These are mainly form of physical exercises. Some of them involve quite difficult postures but there are exercises which can be done by most people and they are focussed towards strengthening the spine, hips and knee joints. They can help to prevent Osteoporosis and Osteoarthritis.

 

There are yoga classes in the community which mostly teach ‘asanas’. However there are classes coming up which teach both sets of yoga. One can get details from the website www.bwy.org.uk, the web site for British wheel of yoga.

 

Healthy Diet

 

One should eat a balanced diet, i.e. eating meals consisting of different types of food to provide the essential nutrients that the body needs. About one third of the diet should comprise of fruit and vegetables, one third starchy staples and one third should be a combination of proteins and dairy products. Please see the section on ‘Food & Diet’ for further details.

 

Multivitamin supplements and Anti-oxidants

 

Often question is asked if one should take supplements of multivitamins and antioxidants.If one is taking a balanced diet with plenty of fruits and vegetables, it provides sufficient amount of vitamins and anti oxidants. To retain as much vitamins as possible fruit and vegetables should be eaten fresh and cooked only lightly, e.g. steamed or stir- fried. .At times, if one is recovering from a recent illness or an operation or feeling run down due to any reason, a boost of vitamins and minerals may be helpful.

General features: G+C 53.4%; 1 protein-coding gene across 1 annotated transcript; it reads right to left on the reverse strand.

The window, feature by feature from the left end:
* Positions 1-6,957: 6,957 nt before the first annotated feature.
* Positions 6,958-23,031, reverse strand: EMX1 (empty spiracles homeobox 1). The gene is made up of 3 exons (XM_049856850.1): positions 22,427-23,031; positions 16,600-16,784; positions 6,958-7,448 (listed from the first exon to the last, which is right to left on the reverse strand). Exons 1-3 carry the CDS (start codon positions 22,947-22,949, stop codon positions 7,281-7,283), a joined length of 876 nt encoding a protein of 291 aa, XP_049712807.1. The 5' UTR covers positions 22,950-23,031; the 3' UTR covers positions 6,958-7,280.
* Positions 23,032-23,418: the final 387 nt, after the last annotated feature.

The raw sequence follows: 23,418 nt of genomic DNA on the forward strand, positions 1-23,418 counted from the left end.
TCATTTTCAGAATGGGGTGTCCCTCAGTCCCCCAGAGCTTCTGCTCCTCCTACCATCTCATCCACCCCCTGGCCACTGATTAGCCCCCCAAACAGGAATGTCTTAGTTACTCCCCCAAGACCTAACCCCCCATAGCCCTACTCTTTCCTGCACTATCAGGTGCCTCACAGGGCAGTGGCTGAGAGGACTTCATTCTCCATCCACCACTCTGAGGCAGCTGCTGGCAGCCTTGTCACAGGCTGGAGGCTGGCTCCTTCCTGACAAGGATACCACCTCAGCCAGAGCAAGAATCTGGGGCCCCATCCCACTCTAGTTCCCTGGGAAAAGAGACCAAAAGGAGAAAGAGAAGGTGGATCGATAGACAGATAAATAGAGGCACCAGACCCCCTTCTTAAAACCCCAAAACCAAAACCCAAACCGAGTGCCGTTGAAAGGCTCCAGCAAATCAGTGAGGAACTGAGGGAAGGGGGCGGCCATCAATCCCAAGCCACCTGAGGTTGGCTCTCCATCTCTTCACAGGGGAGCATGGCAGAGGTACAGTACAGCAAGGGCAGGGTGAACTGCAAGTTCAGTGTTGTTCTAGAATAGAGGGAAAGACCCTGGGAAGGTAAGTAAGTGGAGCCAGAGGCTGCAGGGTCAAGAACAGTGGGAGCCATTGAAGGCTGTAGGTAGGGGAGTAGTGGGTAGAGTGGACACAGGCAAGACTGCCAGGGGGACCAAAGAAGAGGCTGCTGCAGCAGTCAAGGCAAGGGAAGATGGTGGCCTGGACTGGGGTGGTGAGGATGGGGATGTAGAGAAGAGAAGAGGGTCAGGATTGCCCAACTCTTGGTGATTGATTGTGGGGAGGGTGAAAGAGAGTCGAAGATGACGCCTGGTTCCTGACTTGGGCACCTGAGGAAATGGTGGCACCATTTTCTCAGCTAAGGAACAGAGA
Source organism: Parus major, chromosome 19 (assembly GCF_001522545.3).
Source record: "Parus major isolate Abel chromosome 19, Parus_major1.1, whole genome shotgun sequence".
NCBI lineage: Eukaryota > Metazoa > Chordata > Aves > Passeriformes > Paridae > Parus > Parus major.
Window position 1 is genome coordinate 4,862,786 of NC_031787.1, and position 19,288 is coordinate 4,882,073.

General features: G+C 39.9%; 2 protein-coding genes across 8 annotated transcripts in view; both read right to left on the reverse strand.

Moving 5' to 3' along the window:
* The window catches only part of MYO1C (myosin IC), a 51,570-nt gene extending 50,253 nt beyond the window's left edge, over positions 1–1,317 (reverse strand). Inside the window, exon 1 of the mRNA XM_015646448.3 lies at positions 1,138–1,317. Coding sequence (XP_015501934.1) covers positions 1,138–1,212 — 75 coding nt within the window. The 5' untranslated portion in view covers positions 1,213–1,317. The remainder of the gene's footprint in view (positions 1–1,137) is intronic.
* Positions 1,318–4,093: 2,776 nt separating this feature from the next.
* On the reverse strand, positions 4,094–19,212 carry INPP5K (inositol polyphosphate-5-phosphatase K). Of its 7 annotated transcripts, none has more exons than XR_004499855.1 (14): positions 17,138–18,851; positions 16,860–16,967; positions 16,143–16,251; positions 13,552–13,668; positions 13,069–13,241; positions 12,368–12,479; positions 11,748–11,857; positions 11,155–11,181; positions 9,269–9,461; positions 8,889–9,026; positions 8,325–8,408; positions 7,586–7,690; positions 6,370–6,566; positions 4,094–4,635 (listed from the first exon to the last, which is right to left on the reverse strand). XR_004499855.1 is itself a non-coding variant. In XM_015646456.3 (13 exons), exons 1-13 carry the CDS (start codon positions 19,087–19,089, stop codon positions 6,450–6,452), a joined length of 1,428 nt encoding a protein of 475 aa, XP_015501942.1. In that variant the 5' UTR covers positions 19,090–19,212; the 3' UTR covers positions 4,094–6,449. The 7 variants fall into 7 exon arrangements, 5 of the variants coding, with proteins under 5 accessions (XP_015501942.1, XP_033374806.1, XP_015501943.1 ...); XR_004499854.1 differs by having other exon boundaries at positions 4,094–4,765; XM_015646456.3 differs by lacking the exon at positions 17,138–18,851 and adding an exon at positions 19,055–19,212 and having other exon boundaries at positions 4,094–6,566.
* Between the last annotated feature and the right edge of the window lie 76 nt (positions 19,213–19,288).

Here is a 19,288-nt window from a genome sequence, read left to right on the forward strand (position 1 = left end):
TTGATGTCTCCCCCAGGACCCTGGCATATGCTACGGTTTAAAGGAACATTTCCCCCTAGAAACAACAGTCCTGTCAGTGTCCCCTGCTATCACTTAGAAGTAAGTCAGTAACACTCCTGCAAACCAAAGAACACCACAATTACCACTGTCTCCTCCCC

Anti oxidants reduce the damage done to our organs by ‘free radicals’, which are highly reactive biochemical by-products of normal cellular metabolism and have powerful oxidising effect which can interfere with bodily processes. For example, they can hasten the formation of cholesterol laden deposits (atheroma) in the arterial walls resulting in thrombosis. They can cause other changes, for example predisposing to bowel cancer. Vitamins like A,C&E, beta carotenes a precursor of Vitamin A, and some minerals like, Selenium, Manganese are anti oxidants. They can all be provided by eating fruit and vegetables, wholegrain, nuts and pulses. Other sources are ripe tomatoes, tannins in red wine, tea, pomegranates and walnut.